Who Is The Cajun Navy?

Cajun Navy
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The southeast Texas area has been the site of several stories of average people coming to the aid of their fellow human in the wake of devastation from Hurricane Harvey. Among the more visible groups to pitch in and help out those in need is a group known as the Cajun Navy.

Founded during Hurricane Katrina

The group now known as the Cajun Navy has its roots in a plea by former state Sen. Nick Gautreaux after seeing the destruction and suffering caused in the New Orleans area by Hurricane Katrina in 2005. While watching the apocalyptic scenes play out on his television, Gautreaux received a text message from a former colleague in the Senate saying simply, “My people are dying. I need help.”

Upon receiving the desperate message, Gautreaux turned to local media to spread the word – if you have a boat, please rally at Acadiana Mall. Expecting a few dozen, Gautreaux was flabbergasted by the response when between 350 and 400 Louisianans mustered at the site with their private vessels.

Though no precise tally was made, the rag-tag group is estimated to have saved around 10,000 people from the hurricane’s devastation.

Voice To The Rescue!

Although a single text message in 2005 launched the Cajun Navy, the group relies on an app based upon voice communication in 2017. Developed 10 years ago by a Muscovite, Zello is a two-way radio app that is intended to mimic, if not replace, traditional walkie-talkies. The app first caught international attention in 2013 when Turkish protesters used it to communicate despite government censorship.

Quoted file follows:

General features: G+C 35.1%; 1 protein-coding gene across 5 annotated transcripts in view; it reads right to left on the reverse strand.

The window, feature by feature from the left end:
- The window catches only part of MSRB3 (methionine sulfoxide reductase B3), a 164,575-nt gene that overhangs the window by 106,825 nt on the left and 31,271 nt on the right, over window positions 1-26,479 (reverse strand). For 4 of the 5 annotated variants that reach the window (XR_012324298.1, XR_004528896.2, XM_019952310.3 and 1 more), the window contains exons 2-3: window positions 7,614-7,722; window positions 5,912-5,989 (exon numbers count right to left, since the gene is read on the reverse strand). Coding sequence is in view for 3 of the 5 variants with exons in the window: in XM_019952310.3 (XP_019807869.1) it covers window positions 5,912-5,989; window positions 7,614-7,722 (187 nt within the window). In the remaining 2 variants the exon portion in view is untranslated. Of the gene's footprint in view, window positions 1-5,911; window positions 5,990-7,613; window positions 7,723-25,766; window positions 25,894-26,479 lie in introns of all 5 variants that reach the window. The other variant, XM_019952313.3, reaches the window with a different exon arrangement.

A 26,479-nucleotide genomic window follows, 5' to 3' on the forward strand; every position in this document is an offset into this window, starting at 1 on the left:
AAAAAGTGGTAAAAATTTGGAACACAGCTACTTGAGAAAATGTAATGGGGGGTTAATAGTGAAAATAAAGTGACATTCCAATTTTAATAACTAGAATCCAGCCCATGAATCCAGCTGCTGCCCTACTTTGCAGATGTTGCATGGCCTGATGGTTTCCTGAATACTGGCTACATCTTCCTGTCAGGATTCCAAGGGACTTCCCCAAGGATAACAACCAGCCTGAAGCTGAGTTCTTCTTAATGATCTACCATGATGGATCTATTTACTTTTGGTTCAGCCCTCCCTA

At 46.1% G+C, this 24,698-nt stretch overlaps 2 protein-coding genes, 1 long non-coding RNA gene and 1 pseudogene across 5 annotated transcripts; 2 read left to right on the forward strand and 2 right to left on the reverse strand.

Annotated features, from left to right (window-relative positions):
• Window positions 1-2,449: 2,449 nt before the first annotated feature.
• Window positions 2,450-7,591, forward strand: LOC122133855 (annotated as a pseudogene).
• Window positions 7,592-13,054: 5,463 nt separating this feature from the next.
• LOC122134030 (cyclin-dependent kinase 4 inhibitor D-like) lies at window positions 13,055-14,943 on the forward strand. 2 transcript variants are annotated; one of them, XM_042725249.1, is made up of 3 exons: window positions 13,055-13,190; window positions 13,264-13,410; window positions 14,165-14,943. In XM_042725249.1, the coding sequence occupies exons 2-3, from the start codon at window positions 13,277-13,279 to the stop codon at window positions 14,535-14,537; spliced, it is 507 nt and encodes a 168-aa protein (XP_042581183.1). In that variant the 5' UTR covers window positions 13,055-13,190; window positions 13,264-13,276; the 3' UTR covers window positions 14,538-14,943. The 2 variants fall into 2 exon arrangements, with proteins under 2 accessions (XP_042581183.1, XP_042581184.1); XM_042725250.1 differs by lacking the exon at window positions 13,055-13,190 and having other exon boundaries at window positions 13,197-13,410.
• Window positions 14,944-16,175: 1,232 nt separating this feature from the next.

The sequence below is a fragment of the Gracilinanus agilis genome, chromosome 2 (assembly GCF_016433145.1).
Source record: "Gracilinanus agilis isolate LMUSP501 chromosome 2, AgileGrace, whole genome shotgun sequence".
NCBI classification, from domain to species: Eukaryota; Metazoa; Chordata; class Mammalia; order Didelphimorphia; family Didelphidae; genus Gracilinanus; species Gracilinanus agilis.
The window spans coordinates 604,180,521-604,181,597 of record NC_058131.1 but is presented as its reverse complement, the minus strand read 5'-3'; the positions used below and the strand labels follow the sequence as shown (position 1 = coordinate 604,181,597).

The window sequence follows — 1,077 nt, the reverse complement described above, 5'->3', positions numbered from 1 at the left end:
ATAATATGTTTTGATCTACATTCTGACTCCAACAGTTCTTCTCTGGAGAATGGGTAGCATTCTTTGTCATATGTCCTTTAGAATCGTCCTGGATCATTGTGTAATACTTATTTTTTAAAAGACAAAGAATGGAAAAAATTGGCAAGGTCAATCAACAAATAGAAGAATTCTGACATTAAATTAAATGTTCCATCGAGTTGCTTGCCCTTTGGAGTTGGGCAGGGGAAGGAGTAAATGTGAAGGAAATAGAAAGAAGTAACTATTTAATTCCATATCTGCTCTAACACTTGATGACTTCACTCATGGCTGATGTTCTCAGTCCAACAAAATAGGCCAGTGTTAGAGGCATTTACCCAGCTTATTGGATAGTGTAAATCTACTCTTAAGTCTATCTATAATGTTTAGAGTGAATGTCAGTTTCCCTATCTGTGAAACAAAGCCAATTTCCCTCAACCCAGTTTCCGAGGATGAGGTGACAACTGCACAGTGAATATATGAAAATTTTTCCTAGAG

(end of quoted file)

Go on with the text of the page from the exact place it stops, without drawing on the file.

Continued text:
The Austin-based app is a favorite of the Cajun Navy due to the app’s ability to convey information faster and more thoroughly than any text-based program is able to do at present. The app also conveys non-verbal information to rescuers, including the sender’s emotional state and the fear their peril may have induced within them.

The Cajun Advantage

Perhaps the biggest reason the Cajun Navy is so effective is due to their location. “Cajun” is a corruption of the term “Acadia,” the name of what are now the maritime provinces of Canada. The area, which was once part of New France, was named for the Greek region of Arcadia, which, loosely translated, means “refuge” or “idyllic place.”

However, this area proved far less than idyllic as the British began their conquest of the area in 1710. Rather than swear allegiance to the British Crown, Acadians took advantage of the 18-month unrestricted emigration window offered after the Treaty of Paris in 1763 to travel first to Haiti and then on to present-day Louisiana which was still a French possession. These Acadians settled in the swamps and lowlands of the coastal regions, dropped the leading “A,” and became the Cajuns we know today.

Cajuns have been navigating the uncertain waters of the area for centuries, learning to read signs of submerged obstacles and areas of radically changing depths – much like the flooded areas in modern suburban and urban environs. They’ve been doing it with equipment specially suited for uncertain waters, too. Instead of deploying standard boats with propellers submerged in the water, the Cajun Navy can be seen effecting rescues in air boats, which are flat-bottomed boats propelled by powerful fans similar to those used on prop-driven aircraft.

Designed in 1943, air boats were first used as a way to navigate in Utah’s Bear River Migratory Bird Refuge without significantly disturbing the wildlife in the area. The design quickly found its way to the Gulf Coast, as residents of the area’s marshy regions discovered the vessels were perfectly suited for the environment.

[Featured Image by Scott Olson/Getty Images]